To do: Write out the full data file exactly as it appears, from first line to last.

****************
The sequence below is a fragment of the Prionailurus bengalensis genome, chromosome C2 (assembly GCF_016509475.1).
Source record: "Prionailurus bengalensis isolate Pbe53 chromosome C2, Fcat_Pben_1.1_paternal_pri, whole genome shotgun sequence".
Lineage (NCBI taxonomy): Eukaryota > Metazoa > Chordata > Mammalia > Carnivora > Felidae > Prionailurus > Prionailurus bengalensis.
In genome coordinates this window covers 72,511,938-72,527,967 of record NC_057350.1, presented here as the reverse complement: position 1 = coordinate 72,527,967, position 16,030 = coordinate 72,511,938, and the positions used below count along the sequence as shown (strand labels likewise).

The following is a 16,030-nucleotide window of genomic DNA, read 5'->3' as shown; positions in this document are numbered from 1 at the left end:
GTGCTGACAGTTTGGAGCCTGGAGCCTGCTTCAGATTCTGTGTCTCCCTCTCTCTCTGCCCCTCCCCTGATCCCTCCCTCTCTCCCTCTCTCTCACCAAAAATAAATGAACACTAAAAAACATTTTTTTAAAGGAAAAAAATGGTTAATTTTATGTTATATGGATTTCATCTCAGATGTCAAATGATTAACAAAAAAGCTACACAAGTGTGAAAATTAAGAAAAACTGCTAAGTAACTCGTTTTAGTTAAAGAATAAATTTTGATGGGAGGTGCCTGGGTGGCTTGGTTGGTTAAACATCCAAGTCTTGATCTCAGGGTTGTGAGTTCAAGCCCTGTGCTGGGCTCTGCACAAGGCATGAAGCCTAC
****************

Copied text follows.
The sequence below is a fragment of the Prionailurus bengalensis genome, chromosome C2 (assembly GCF_016509475.1).
Source record: "Prionailurus bengalensis isolate Pbe53 chromosome C2, Fcat_Pben_1.1_paternal_pri, whole genome shotgun sequence".
Lineage (NCBI taxonomy): Eukaryota > Metazoa > Chordata > Mammalia > Carnivora > Felidae > Prionailurus > Prionailurus bengalensis.
In genome coordinates this window covers 72,511,938-72,527,967 of record NC_057350.1, presented here as the reverse complement: position 1 = coordinate 72,527,967, position 16,030 = coordinate 72,511,938, and the positions used below count along the sequence as shown (strand labels likewise).

The following is a 16,030-nucleotide window of genomic DNA, read 5'->3' as shown; positions in this document are numbered from 1 at the left end:
GTGCTGACAGTTTGGAGCCTGGAGCCTGCTTCAGATTCTGTGTCTCCCTCTCTCTCTGCCCCTCCCCTGATCCCTCCCTCTCTCCCTCTCTCTCACCAAAAATAAATGAACACTAAAAAACATTTTTTTAAAGGAAAAAAATGGTTAATTTTATGTTATATGGATTTCATCTCAGATGTCAAATGATTAACAAAAAAGCTACACAAGTGTGAAAATTAAGAAAAACTGCTAAGTAACTCGTTTTAGTTAAAGAATAAATTTTGATGGGAGGTGCCTGGGTGGCTTGGTTGGTTAAACATCCAAGTCTTGATCTCAGGGTTGTGAGTTCAAGCCCTGTGCTGGGCTCTGCACAAGGCATGAAGCCTAC